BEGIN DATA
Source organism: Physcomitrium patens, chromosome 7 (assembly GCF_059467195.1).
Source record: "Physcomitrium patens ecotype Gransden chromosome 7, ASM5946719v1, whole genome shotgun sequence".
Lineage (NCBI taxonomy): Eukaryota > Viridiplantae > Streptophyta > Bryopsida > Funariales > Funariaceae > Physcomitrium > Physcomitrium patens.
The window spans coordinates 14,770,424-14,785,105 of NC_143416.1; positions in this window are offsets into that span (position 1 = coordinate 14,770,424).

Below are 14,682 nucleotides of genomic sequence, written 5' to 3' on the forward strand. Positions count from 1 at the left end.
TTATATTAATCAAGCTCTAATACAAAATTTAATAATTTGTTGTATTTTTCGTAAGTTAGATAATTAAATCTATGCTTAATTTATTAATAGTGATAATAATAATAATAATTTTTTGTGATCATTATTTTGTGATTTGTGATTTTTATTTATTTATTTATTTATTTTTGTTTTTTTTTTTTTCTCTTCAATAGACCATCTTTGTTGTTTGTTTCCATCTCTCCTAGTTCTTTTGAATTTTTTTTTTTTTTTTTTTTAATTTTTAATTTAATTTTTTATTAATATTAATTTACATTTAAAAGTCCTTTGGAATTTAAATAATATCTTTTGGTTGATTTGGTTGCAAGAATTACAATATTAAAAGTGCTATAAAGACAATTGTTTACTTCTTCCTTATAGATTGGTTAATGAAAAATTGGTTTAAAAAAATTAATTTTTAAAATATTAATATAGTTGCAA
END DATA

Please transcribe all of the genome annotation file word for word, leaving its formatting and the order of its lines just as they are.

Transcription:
Source organism: Physcomitrium patens, chromosome 7 (assembly GCF_059467195.1).
Source record: "Physcomitrium patens ecotype Gransden chromosome 7, ASM5946719v1, whole genome shotgun sequence".
Lineage (NCBI taxonomy): Eukaryota > Viridiplantae > Streptophyta > Bryopsida > Funariales > Funariaceae > Physcomitrium > Physcomitrium patens.
The window spans coordinates 14,770,424-14,785,105 of NC_143416.1; positions in this window are offsets into that span (position 1 = coordinate 14,770,424).

Below are 14,682 nucleotides of genomic sequence, written 5' to 3' on the forward strand. Positions count from 1 at the left end.
TTATATTAATCAAGCTCTAATACAAAATTTAATAATTTGTTGTATTTTTCGTAAGTTAGATAATTAAATCTATGCTTAATTTATTAATAGTGATAATAATAATAATAATTTTTTGTGATCATTATTTTGTGATTTGTGATTTTTATTTATTTATTTATTTATTTTTGTTTTTTTTTTTTTCTCTTCAATAGACCATCTTTGTTGTTTGTTTCCATCTCTCCTAGTTCTTTTGAATTTTTTTTTTTTTTTTTTTTAATTTTTAATTTAATTTTTTATTAATATTAATTTACATTTAAAAGTCCTTTGGAATTTAAATAATATCTTTTGGTTGATTTGGTTGCAAGAATTACAATATTAAAAGTGCTATAAAGACAATTGTTTACTTCTTCCTTATAGATTGGTTAATGAAAAATTGGTTTAAAAAAATTAATTTTTAAAATATTAATATAGTTGCAA